Assessment of turbulence intensity retrieval techniques by using a polarimetric precipitation profiling radar

Research output: Contribution to conferenceAbstractScientific

Abstract

In this presentation a few turbulence intensity retrieval techniques are assessed by estimation of their accuracy and validated by in-situ measurements by using a polarimetric precipitation profiling radar. The turbulence intensity retrieval techniques considered include both (1) a classical approach based on analytical formulas and the assumption of independent contributions to the radar spectral width of the formula parameters (fall speed spectral width, turbulence, etc.) and as well (2) a new approach using model based estimation of radar observables that includes the inertia effect of the scatterers. The major challenge in the technique proposed is to estimate the drop size distribution from the radar measurements such that it can be used in the retrievals. Consequently the turbulence intensity can be estimated. The proposed retrieval techniques are assessed using data from the S-band profiling polarimetric radar TARA operating at 45 degrees elevation angle at the Cabauw (the Netherlands) research site. At this slant elevation agle the radar observables contain both information on fall speeds of the scatterers via the Doppler effect as well as information on axis ratios of the scatterers via polarimetric variables. The estimated turbulence intensities are compared to in-situ values from a sonic anemometer.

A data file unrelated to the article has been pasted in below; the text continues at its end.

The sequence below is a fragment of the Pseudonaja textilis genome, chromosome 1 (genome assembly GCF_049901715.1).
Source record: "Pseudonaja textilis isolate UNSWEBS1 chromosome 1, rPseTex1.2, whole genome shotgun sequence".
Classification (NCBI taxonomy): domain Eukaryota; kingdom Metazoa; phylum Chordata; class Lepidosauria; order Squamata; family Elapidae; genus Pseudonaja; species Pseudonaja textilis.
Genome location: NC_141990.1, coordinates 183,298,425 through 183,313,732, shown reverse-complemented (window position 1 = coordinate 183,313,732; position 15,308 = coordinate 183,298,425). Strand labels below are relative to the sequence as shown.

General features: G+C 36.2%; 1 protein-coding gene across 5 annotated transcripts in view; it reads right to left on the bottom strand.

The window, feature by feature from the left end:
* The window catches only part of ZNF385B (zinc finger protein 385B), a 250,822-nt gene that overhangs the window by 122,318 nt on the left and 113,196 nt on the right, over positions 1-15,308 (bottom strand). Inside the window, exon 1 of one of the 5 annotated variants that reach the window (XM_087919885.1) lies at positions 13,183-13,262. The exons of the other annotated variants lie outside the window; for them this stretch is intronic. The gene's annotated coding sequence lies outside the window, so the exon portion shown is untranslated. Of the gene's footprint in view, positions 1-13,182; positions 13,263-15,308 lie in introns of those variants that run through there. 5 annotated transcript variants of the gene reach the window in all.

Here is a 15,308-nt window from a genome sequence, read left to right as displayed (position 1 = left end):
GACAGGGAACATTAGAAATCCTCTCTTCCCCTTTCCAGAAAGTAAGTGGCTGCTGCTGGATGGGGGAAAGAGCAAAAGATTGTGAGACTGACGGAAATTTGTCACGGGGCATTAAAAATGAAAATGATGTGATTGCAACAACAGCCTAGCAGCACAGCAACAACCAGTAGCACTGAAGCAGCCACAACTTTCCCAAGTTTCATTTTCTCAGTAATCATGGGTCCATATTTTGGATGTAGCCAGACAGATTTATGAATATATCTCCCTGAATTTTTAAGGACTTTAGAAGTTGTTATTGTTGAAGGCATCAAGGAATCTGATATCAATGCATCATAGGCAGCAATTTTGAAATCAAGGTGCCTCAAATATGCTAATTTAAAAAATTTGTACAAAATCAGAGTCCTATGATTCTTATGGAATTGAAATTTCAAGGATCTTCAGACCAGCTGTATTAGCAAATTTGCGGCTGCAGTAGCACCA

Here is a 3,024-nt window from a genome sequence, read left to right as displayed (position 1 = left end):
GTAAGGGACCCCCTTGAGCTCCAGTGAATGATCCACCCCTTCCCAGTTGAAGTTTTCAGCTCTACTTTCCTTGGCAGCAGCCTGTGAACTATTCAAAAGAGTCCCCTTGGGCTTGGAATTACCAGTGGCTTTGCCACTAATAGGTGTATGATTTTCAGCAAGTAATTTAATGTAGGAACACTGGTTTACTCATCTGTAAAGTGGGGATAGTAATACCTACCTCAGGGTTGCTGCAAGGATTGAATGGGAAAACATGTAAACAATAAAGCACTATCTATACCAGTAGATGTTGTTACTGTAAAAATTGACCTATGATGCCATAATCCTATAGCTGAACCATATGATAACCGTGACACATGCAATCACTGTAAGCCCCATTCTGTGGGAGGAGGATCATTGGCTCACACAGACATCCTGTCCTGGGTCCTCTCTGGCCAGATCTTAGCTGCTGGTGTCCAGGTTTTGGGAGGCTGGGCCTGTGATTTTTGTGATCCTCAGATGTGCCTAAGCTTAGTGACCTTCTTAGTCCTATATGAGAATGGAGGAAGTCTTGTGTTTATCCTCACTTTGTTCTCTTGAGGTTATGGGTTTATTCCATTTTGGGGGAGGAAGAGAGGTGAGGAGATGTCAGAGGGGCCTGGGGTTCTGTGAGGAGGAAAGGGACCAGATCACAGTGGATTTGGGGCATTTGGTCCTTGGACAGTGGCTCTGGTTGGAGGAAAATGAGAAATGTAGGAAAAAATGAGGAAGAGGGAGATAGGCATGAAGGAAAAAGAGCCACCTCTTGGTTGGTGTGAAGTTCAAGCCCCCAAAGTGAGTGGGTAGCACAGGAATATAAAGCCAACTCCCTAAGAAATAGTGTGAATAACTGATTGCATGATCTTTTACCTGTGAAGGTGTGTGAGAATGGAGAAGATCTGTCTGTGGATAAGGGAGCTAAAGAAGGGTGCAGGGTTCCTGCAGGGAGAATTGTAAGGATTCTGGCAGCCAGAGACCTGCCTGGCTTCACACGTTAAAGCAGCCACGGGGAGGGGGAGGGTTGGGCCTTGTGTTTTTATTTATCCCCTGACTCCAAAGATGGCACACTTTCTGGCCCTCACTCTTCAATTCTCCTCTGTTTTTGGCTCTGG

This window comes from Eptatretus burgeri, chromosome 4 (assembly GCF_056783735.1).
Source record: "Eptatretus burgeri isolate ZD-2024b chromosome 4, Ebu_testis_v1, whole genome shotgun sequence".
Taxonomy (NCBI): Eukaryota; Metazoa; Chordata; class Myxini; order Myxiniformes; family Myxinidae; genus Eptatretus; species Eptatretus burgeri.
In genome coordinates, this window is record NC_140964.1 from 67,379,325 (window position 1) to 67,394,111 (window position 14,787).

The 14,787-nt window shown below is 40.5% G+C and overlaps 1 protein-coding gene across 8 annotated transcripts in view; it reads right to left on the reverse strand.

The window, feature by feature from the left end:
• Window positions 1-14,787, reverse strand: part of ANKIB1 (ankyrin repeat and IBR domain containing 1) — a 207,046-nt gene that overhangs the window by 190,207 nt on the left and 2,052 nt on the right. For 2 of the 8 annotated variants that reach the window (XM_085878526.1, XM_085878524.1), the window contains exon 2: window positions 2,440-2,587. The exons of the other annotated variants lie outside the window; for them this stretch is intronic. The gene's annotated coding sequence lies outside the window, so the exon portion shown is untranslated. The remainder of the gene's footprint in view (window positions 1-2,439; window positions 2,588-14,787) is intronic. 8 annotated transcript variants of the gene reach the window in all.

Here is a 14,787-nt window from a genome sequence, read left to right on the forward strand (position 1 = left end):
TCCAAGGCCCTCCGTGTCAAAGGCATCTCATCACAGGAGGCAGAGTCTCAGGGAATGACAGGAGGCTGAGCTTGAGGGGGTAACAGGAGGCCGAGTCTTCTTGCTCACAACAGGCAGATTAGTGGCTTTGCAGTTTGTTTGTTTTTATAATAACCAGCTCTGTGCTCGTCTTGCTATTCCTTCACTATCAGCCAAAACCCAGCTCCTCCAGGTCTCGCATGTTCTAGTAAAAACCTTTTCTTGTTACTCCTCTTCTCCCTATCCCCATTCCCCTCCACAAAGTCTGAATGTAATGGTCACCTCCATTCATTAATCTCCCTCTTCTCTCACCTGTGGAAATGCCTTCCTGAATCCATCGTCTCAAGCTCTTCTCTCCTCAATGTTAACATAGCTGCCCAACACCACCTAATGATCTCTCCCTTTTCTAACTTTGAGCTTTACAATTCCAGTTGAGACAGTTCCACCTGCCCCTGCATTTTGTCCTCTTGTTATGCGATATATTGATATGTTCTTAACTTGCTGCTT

Original languageEnglish
Number of pages1
Publication statusPublished - Jan 2017
Event97th American Meteorological Society Annual Meeting: At-A-Glance - Seattle, United States
Duration: 21 Jan 201726 Jan 2017
Conference number: 97
https://ams.confex.com/ams/97Annual/webprogram/

Conference

Conference97th American Meteorological Society Annual Meeting
CountryUnited States
CitySeattle
Period21/01/1726/01/17
Internet address

Fingerprint Dive into the research topics of 'Assessment of turbulence intensity retrieval techniques by using a polarimetric precipitation profiling radar'. Together they form a unique fingerprint.

  • Cite this